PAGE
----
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Researchers at the ICP explain the physiology of Myotragus balearicus

Myotragus balearicus
Researchers Meike Köhler and Salvador Moyà, from the Institut Català de Paleontologia (ICP-UAB) have released the results of a highly innovative research in the field of paleontology. Using palaeohistological techniques, they were able to infer the physiology of extinct species. The study, based on the goat-like bovidae Myotragus from the Balearic Islands, has been published in the prestigious scientific journal Proceedings of the National Academy of Science (PNAS).

The Myotragus balearicus is an extinct mammal similar to a goat that belongs to the family Bovidae. All the Myotragus fossil data has been found in Mallorca, Menorca, Cabrera and Dragonera. The first Myotragus balearicus was descovered in the beginning of the 20th century and since those early days, it has been at the centre of many paleontological studies. All thanks to its remarkable characteristics, fruit of an evolution in terms of insularity.

The islands and their fossil legacy are authentic laboratories of evolution for palaeontologists. In fact, we can say that they are experiments in evolution, due to the fact that the islands have many determinant environmental factors: small geographic area, limited resources, and trophic limited by the absence of large mammal predators. The fossil islands also give us a proper time perspective to study the evolution, thanks to the scale of geological time. A variable that the study of the islands today cannot provide us with.

Myotragus lived more than 5 million years on one of the islands. A very long time for a species to survive, especially in an area as small as an island, which means limited and fluctuating resources. That is what led researchers to wonder how this species had been able to survive more than twice as long as their mainland relatives.

The results of histological thin section of a large sample of Myotragus' bones, with which the bone tissue and its growth pattern was studied, show that Myotragus were physiologically closer to a crocodile (reptile) than to a mammal. The histology showed that Myotragus' bone grew unlike any other mammal, at a slow pace and flexible, stopping periodically its growth, reaching maturity at very advanced ages which meant a significant increase in longevity; similar to existing crocodiles. The explanation of why this happened is simple. Mammals are endotherms (warm-blooded) and, unlike cold-blooded species, spend a lot of energy to maintain body temperature constant. When resources are scarce, some individuals chose to burn less energy, i.e., individuals with a lower metabolism. This implies, however, grewing at a much slower pace, reaching maturity later and living longer.

The results of the study published in the article "Physiological and life history strategies of large mammal fossils in a resource-limited environment" in the renowned scientific journal Proceedings of the National Academy of Science (PNAS) suggest that although Myotragus was an endothermic mammal, they could experience lethargic seasons when weather conditions brought a lack of resources and made life difficult for them. The abundance of Myotragus' fossil found in caves suggests the possibility of these mammals using the caves to pass the difficult seasons, lowering metabolism and reducing vital functions.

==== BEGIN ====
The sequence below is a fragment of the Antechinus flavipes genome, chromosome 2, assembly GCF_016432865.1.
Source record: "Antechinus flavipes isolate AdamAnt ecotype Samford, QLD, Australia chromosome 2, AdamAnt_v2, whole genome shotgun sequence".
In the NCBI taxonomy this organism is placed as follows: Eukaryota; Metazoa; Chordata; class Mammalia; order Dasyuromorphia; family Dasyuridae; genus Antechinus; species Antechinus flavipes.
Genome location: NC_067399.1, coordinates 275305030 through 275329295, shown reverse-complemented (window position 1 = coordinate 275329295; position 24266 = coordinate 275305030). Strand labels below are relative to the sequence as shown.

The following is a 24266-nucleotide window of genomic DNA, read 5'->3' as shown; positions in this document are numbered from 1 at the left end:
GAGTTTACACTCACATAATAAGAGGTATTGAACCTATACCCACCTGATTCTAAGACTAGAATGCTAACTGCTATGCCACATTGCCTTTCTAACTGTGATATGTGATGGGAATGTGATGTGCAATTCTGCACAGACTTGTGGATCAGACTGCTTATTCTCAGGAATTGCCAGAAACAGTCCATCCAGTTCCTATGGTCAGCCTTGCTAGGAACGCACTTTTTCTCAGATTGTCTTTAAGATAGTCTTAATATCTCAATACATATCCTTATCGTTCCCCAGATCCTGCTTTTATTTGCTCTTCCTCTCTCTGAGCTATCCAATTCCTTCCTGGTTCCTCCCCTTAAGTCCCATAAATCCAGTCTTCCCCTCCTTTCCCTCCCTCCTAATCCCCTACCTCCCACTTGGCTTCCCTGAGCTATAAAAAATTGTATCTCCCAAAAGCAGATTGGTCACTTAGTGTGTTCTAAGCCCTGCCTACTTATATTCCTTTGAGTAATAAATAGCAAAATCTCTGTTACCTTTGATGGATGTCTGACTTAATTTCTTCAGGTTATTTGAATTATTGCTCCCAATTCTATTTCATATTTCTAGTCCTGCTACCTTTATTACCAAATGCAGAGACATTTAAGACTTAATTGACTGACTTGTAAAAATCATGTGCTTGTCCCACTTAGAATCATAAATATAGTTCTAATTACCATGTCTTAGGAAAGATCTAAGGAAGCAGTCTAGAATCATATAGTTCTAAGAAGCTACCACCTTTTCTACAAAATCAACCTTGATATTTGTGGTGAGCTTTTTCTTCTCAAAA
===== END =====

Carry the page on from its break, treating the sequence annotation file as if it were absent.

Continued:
Currently, some deer or goat-like bovidae can control the costly maintenance of a constant body temperature (endothermy) in a very critical period by generating a temporary fluctuation of body temperature (heterothermy). However, the only large mammal that hibernates is the bear. Bears are dangerous animals that suffer little or no predation. In addition, during their hibernation, they can wake up at any time and their temperature never falls below 20 º C. Bears and Myotragus balearicus shared the absence of threats from predators, because Myotragus lived on an island. This enabled them not only to reduce their metabolism in difficult moments, but also to stop their growth, delay the age at which they reproduce, extend their longevity (life years) or cease feeding at critical moments.

Today, scientific experiments are conducted to study the rhythms of life and longevity. Researchers study the reactions of invertebrates and small mammals (mice) under conditions of stress and lack of resources. Observations conducted with by this type of research point to the increased longevity or duration of the life of these animals. The results presented by ICP provide an example which supports this hypothesis and explains the evolutionary reasons for this increase in longevity. Reducing the pace of life and increasing longevity are favoured under conditions of stress and lack of resources. Thus, research in palaeontology supports research in other fields such as medicine. Thanks to this interdisciplinarity, the study of a goat-like bovidae that evolved in natural laboratory conditions (islands) could reveal the mechanisms that influence the physiology of humans and the causes of longevity.

Meike Köhler, Salvador Moyà


"Physiological and life history strategies of a fossil large mammal in a resource-limited environment". Meike Köhler, Salvador Moyà-Solà. PNAS (2009).

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